Thursday, July 27, 2017


Joe Rago of the WSJ died this week at the age of 34. He had won a Pulitzer Prize.
Here is an excerpt from his article on the ACA just before it was passed,  "The Obamacare Crossroads," March 20, 2010:

Democrats are on the cusp of a profound and historic mistake, comparable in our view to the Smoot-Hawley tariff and FDR's National Industrial Recovery Act. Everyone is preoccupied now with the politics, but ultimately at stake on Sunday is the kind of country America will be. . . . In our world of infinite wants but finite resources, there are only two ways to allocate any good or service: either through prices and the choices of millions of individuals, or through central government planning and political discretion. This choice is inexorable. Stripped of its romantic illusions, ObamaCare is really about who commands the country's medical resources. . . .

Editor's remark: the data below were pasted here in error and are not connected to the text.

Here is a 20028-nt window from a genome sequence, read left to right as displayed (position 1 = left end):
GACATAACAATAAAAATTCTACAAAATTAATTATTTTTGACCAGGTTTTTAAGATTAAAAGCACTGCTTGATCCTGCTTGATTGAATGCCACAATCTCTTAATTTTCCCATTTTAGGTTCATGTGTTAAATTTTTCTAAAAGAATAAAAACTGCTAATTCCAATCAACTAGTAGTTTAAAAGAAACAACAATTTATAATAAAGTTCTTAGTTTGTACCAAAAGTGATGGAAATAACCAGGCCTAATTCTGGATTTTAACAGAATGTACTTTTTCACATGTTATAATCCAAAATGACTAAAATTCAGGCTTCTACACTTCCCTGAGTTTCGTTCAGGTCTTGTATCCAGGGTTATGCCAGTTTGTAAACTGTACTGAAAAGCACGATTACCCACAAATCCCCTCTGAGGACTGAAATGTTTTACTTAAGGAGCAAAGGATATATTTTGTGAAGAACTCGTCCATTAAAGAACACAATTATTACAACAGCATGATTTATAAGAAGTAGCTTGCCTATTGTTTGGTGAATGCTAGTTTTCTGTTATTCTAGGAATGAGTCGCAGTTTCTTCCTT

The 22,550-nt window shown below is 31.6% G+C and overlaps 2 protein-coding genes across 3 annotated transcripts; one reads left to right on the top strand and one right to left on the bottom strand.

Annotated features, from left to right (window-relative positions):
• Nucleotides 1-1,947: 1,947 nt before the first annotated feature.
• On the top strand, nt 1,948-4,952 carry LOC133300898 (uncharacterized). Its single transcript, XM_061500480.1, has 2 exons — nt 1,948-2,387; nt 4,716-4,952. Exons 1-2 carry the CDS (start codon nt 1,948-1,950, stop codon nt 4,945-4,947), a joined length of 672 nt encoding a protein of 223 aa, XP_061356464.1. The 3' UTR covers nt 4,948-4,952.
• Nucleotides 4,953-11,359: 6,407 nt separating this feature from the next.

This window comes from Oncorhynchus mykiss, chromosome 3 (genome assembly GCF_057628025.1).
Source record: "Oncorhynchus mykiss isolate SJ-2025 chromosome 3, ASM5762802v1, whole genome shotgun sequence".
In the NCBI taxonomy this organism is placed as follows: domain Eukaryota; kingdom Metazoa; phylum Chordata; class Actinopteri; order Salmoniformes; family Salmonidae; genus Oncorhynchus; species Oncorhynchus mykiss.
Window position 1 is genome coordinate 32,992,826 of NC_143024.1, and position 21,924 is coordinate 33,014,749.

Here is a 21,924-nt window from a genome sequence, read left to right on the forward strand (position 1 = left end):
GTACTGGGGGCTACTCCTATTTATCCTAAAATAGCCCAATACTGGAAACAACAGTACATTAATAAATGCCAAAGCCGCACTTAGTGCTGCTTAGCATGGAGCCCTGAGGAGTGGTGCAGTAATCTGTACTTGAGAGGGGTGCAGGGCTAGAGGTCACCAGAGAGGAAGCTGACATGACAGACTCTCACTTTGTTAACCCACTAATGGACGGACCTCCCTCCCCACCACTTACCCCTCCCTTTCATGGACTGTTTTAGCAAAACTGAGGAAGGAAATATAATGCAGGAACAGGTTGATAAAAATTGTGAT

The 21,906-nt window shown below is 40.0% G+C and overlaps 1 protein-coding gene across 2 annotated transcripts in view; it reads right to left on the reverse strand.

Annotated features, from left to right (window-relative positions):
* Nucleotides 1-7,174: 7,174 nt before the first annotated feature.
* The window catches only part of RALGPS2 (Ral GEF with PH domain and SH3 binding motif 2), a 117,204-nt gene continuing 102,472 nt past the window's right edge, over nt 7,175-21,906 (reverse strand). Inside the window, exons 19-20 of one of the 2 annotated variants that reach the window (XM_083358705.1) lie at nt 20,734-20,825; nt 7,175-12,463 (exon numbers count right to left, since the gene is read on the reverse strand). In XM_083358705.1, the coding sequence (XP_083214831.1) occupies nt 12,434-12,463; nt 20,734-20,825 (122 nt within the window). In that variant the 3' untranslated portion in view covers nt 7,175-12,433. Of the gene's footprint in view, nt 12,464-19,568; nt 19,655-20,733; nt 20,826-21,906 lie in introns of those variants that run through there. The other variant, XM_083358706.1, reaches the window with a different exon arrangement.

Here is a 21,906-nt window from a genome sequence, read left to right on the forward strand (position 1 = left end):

A self-governing democracy can of course decide that it wants to become this kind of super-welfare state. But if the year-long debate over ObamaCare has proven anything, it is that Americans want no such thing. . . . The ugliness of the bill, and of its passage, means that some or all of it might be repealable, but far better not to make the tragic mistake in the first place.

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